[reblog] The Empathy Conundrum

I have printed out the end of Musings of an Aspie’s post to put in my Christmas card to my brother. This blog articulates exactly what I feel.

Particularly:

“Empathy has many definitions, but they all have at their core understanding the emotional state of another person.

When I say I lack empathy, what I mean is I have a deficit in understanding the emotional states of others. Hell, I have a deficit in understanding my own emotional state at times.

[It means] that I may need more information than a typical person to understand a social situation. That my reactions to your emotions may be unconventional. That I have to work harder to grasp what comes naturally to most people.”

This post strikes a chord with me because it explains why I am told that I appear ‘cold’ when inside I am feeling too much.

Musings of an Aspie

Let’s get the hard part out there first: I lack empathy.

By lack, I don’t mean a complete absence of empathy; I have an empathy deficiency.  If most adults are “doing empathy” at the calculus level, I’m still in Algebra II and solving for X in ways that would make your head spin.

Before I discovered the online autism community, I assumed that my impaired empathy was typical for someone with Asperger’s. Much of the published literature includes impaired empathy as a common AS trait. “Lack of social or emotional reciprocity” is one of the diagnostic criteria. My own experience didn’t disprove that.

Then I discovered the online ASD community and suddenly felt like I needed to hide my struggles with empathy. Everywhere I looked people were refuting the notion that autistics lack empathy.

Again and again I’ve encountered discussions about empathy online and quietly slunk away, feeling like there…

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Treading Water

I’ve not been very good at keeping up with this blog already – what a surprise. Not!

Truth be told I forced myself to take a break from aspie research because it was throwing me all over the place in my head.

The great sense of relief wore off and reality, the painful wall of reality hit me.

Whilst it’s been so refreshing to learn that everything I struggle with daily (not flaring up when someone says something I don’t like; not being defensive; not taking things literally; loud, frenetic environments; doing too much; wanting to do too much; realising I am trying to do too much; executive function- being organised, planning, getting started on tasks, following through on tasks; cleaning; tidying; impulsiveness (especially on Amazon); even getting ready for bed and getting to sleep before midnight etc.) is not a character flaw (yay)… Now, I am feeling a sense of hopelessness I suppose, that everything that I have been striving for my whole life… what I need to ‘work on’ about myself in order to be the best version of myself (for me, and for my family, and my friends, and eventually for my [future] partner, children etc.) might be completely out of reach… full stop.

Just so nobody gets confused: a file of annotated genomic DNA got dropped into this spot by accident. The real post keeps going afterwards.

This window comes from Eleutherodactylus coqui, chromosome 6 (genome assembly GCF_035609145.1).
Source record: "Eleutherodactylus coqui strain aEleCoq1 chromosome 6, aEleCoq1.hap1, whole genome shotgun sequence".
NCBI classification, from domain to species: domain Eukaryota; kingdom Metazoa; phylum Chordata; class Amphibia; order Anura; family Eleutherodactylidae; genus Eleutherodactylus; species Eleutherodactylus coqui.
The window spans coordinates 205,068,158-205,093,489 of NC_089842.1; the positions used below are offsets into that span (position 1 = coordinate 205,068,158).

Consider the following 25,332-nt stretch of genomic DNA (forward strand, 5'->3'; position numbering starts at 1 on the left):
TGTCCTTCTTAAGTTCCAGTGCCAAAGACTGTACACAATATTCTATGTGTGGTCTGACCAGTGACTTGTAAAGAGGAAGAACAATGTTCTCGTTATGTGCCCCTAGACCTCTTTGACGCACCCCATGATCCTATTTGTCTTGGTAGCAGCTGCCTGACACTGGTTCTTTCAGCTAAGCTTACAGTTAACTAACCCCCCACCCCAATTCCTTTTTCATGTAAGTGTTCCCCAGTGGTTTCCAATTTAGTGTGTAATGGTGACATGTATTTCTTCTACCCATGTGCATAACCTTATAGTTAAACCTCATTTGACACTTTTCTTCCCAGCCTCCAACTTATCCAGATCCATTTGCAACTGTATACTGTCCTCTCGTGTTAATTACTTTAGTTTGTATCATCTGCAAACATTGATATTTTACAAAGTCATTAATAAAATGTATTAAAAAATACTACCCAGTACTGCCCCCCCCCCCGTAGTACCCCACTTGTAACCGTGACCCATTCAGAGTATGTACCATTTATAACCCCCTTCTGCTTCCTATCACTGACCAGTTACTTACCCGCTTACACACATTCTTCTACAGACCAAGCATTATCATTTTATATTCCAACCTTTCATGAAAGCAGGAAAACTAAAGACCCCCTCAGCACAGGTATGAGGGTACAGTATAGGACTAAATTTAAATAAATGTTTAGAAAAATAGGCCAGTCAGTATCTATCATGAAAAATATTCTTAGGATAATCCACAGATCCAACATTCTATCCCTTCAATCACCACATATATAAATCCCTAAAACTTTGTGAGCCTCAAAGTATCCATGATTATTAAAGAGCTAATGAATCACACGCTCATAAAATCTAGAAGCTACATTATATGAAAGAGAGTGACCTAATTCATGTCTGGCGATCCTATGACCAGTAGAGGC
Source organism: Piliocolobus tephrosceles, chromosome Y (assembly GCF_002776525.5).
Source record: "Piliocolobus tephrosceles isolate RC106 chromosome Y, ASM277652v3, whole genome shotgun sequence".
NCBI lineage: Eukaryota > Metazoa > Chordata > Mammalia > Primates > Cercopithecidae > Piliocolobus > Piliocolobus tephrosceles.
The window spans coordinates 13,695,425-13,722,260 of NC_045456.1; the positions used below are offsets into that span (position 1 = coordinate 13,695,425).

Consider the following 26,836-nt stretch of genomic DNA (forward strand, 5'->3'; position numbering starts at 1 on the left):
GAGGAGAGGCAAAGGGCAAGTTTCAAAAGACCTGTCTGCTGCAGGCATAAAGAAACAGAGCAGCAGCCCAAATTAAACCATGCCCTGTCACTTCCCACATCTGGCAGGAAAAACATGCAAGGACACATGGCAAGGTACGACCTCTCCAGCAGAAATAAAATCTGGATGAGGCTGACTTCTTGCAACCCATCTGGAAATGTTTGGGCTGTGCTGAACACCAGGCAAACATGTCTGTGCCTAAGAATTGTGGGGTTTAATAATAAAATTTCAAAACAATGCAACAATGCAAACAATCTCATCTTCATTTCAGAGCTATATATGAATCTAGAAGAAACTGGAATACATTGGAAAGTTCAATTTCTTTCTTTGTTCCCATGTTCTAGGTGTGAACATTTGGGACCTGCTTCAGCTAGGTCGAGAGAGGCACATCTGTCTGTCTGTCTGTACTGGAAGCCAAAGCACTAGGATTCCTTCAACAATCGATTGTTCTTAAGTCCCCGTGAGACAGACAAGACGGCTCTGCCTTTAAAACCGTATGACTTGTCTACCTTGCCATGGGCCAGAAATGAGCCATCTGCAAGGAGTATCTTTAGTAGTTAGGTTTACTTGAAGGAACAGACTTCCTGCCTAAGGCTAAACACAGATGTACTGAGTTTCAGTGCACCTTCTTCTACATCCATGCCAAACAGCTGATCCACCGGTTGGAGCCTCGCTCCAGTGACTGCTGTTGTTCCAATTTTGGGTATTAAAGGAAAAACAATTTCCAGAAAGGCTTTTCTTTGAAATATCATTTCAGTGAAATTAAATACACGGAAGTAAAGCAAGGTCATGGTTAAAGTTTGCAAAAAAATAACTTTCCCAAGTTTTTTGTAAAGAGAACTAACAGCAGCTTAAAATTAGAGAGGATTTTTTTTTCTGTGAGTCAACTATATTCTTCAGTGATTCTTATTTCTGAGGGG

I will never ‘get it’ in the moment, at the time when ‘it’ matters.

There will always be this ‘gap’ where I will always feel one too many steps behind, letting my family down in stupid arguments escalated only because of my defensiveness and reactions, saying things in the heat of the moment that I don’t mean at all, and have never felt that I could control (and now it seems I was right on that, so relief again, right here for that)…

I’ll always be running to catch up to the answers I don’t know, to the questions I don’t know how to articulate – let alone ask.

And I have been ‘watching’ myself more. Now that I have an aspie awareness, I have been more hard on myself in some ways, more ‘in my head’ when I am in a group, observing my thoughts and criticising myself when I should be listening to what people are saying instead of thinking whether they can tell that I am not being very chatty or whether I am smiling at the right parts of their conversation, just enough to make them comfortable but not too much that it’s off-putting for them, or whether they can tell that I am different…

Lorelai Gilmore - Gilmore Girls

It’s just been intense. I had to take a break. And the only why I know how to ‘switch off’ from one obsession is to find another. So I have been watching the whole series of Gilmore Girls on Netflix in my spare time. And my, it’s been good! So many aspie character traits (not intentional, I don’t think) are celebrated on that show 🙂

I will come back soon, promise.